Saturday, February 13, 2010

Featured Pipe Smoker: Graham Chapman

Graham Arthur Chapman (1941 - 1989)

The humor of the group collectively known as Monty Python has been a great influence on me. Here is a collection of photos of Python member Graham Chapman smoking a pipe.

During a break in filming Monty Python and the Holy Grail, in which he starred as King Arthur.

Taking some shelter in the cold with most of the other pensive-looking Pythons.

Mr. Chapman appeared to favor straight pipes with longish stems and tall, straight bowls.

One of the earliest group publicity photos, taken (I think) sometime in 1969. Mr. Chapman is seated in the center, pipe in mouth, along with fellow Pythoners John Cleese, Michael Palin, Terry Jones, and Eric Idle.

This shot was taken in 1982 at the Hollywood Bowl, Mr. Chapman again in the center, surrounded by the other members of Monty Python, this time also including animator Terry Gilliam, to Chapman's immediate right.

This shot, also with Mr. Chapman in the center, is from the "Twit of the Year Contest" skit. His character was named Oliver St. James Mollusk, and he somehow managed to run over himself with the car.

Chapman was born in Stoneygate, Leicester. He became a fan of radio comedy at a young age, especially a program called The Goon Show. He qualified as a physician at the Barts and The London School of Medicine and Dentistry but never practiced professionally. He became most famous as a member of the comedy troupe Monty Python and went on the play the starring role in two of their movies: Monty Python and the Holy Grail and The Life of Brian.

For a great many more details regarding his life and work, I refer you to his Wikipedia entry.

Graham Chapman died of spinal cancer in 1989, one day before the 20th anniversary of the first broadcast of Monty Python.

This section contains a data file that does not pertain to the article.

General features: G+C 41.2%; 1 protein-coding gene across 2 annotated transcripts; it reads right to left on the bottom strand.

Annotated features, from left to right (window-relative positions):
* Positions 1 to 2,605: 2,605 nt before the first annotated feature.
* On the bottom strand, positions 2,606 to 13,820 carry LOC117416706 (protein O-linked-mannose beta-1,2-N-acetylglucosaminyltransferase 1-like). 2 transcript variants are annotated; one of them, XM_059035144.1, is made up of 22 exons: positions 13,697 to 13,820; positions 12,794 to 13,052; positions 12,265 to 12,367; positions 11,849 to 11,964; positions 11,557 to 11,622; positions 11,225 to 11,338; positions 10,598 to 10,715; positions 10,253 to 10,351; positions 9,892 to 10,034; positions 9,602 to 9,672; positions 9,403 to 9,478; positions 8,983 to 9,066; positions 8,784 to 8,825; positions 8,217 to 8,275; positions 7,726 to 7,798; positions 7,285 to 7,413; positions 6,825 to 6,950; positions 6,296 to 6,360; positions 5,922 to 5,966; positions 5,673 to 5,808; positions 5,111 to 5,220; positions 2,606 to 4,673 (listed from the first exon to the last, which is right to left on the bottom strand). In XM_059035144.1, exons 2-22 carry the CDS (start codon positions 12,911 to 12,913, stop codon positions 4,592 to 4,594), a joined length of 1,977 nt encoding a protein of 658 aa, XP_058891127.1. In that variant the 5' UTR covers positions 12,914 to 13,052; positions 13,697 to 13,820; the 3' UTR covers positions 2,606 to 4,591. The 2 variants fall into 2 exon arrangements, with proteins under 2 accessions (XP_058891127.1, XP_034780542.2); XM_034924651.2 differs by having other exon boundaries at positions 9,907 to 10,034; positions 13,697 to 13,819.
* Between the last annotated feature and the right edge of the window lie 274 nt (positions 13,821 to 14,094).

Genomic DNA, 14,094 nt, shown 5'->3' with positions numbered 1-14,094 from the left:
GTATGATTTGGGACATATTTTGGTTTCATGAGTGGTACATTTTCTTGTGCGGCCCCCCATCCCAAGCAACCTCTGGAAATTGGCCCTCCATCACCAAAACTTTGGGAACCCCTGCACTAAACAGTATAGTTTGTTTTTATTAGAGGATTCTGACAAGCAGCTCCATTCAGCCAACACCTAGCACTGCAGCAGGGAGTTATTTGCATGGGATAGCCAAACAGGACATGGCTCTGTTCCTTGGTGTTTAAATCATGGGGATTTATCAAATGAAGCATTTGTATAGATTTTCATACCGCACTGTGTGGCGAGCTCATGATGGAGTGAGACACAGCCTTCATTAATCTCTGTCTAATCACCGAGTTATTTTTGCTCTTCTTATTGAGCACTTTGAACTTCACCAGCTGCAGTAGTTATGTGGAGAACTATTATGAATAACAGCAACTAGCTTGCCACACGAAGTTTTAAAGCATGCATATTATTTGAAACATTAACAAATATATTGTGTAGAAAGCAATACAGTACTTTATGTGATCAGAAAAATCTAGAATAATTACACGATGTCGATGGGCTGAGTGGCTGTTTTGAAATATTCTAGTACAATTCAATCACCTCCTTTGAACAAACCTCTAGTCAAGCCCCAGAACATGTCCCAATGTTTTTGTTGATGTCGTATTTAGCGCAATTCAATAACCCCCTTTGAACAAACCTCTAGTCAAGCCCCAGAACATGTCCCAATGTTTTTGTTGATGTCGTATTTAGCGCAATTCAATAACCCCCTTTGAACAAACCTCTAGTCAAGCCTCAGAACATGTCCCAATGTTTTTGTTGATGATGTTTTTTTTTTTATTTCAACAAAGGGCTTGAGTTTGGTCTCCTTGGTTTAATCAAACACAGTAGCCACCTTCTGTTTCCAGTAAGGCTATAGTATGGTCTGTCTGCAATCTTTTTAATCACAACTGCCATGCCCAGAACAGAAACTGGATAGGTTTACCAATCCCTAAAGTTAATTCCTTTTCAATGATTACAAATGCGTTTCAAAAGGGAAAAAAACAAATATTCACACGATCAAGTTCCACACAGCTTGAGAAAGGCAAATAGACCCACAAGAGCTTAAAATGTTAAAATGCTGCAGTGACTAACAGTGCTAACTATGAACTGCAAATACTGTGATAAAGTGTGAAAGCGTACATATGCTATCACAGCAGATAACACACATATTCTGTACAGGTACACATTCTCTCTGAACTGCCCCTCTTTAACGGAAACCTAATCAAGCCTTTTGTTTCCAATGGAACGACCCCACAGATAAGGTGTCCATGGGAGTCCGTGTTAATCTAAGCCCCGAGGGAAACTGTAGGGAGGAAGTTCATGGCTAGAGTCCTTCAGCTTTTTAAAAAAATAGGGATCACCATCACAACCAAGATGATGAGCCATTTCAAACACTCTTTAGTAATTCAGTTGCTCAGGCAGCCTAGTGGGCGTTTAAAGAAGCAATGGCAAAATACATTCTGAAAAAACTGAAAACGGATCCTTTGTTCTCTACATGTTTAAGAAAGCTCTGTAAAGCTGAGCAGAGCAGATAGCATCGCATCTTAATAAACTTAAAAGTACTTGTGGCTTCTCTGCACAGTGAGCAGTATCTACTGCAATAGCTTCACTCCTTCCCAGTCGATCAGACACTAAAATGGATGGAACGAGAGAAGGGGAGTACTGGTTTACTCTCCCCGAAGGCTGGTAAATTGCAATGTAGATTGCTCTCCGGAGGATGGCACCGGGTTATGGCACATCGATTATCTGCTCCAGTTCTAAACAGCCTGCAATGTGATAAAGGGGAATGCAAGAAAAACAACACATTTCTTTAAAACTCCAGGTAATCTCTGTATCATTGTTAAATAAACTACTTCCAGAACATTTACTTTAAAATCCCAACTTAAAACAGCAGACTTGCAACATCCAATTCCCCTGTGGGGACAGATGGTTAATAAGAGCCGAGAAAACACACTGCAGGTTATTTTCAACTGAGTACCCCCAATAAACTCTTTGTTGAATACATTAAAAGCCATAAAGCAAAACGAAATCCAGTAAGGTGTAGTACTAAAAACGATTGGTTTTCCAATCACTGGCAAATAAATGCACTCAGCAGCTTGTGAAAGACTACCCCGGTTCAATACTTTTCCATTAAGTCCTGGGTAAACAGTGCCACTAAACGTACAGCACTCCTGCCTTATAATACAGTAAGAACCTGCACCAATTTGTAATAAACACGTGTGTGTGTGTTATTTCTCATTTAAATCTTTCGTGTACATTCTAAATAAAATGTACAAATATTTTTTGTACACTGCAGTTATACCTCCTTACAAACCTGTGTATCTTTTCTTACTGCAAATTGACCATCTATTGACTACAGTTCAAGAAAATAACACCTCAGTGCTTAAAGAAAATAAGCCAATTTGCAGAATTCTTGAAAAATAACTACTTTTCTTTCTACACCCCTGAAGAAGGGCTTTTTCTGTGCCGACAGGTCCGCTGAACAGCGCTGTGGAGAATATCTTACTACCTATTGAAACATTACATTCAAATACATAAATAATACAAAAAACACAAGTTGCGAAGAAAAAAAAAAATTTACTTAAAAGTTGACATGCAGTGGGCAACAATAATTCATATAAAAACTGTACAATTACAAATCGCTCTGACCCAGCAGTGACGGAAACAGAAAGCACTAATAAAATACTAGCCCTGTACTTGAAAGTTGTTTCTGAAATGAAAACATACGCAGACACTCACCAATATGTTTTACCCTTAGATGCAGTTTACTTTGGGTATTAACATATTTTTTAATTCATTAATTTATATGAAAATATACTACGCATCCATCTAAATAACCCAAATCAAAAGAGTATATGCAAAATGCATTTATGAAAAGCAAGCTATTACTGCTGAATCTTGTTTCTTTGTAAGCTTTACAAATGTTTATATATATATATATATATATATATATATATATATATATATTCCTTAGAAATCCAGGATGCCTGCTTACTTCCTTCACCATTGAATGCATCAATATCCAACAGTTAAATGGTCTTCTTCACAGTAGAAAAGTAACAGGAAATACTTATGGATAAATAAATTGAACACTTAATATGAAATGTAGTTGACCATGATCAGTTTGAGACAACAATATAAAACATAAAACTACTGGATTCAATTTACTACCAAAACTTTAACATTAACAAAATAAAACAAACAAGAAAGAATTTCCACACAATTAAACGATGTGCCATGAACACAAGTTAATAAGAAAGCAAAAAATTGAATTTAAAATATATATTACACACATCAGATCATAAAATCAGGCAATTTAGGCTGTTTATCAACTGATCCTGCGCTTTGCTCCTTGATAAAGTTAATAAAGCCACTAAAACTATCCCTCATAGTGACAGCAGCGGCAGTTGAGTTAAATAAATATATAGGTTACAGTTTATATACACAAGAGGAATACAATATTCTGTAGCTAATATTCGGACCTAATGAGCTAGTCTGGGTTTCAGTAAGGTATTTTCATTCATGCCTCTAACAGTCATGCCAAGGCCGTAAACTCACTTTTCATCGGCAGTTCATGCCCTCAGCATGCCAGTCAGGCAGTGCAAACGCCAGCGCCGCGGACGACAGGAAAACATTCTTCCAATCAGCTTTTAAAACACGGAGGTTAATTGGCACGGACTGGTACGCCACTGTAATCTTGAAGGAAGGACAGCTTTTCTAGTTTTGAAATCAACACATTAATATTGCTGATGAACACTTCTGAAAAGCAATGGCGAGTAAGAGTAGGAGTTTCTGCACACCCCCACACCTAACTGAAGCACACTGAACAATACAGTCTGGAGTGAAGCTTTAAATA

1. The python crowd did some brilliant work and no mistake. I'll never forget the pipe smoking in the "Society for putting things on top of other things" skit. Great stuff!

  2. There was a great recent magazine photo of remaining Pythons in formal suits wreathed in smoke. Some smoke is so thick that it looks like cotton wool. group sitting at table perhaps.

    Must have been in honor of Mr. Chapman. Was his early death smoking related?

    Would love to have copy of that photo, but cannot find it. Yet.

  3. Hate to be a party pooper, enjoy the pipes myself some but let's be honest. Graham died of throat cancer that spread to his spine. Hard to believe a lifetime of pipe smoking didn't have anything to do with this. Sorry.

  4. It was pretty obvious that the cancer on his tonsils which spread to his spine was caused by smoking. A dirty and very dangerous habit. I enjoy a cigar now and again but only a few times a year. Used to be a full-time cigarette smoker.

  5. I'm a little surprised and ashamed of the comments linking Mr. Chapman's tonsil cancer to pipe smoking. I expect ignorance of how to smoke a pipe from the average 'person on the street,' but frequenters of The Briar Files should know better.

    Pipe smoke (and cigar smoke) is drawn into the mouth, not the throat or lungs. An experienced pipe smoker, which Mr. Chapman obviously was, would not be exposing his tonsils to pipe smoke.

    Of note: alcohol abuse is a risk factor, and Mr. Chapman was famous for his consumption. In fact, in an interview with Dick Cavett, Chapman said that at one point he was drinking two and one half quarts of gin a day. That did pass by his tonsils, whereas the pipe smoke didn't.

    Get all the facts, and don't let the anti-tobacco hype short-circuit your critical thinking.

  6. Yes, but some pipe smokers do inhale smoke. I don't, but some do.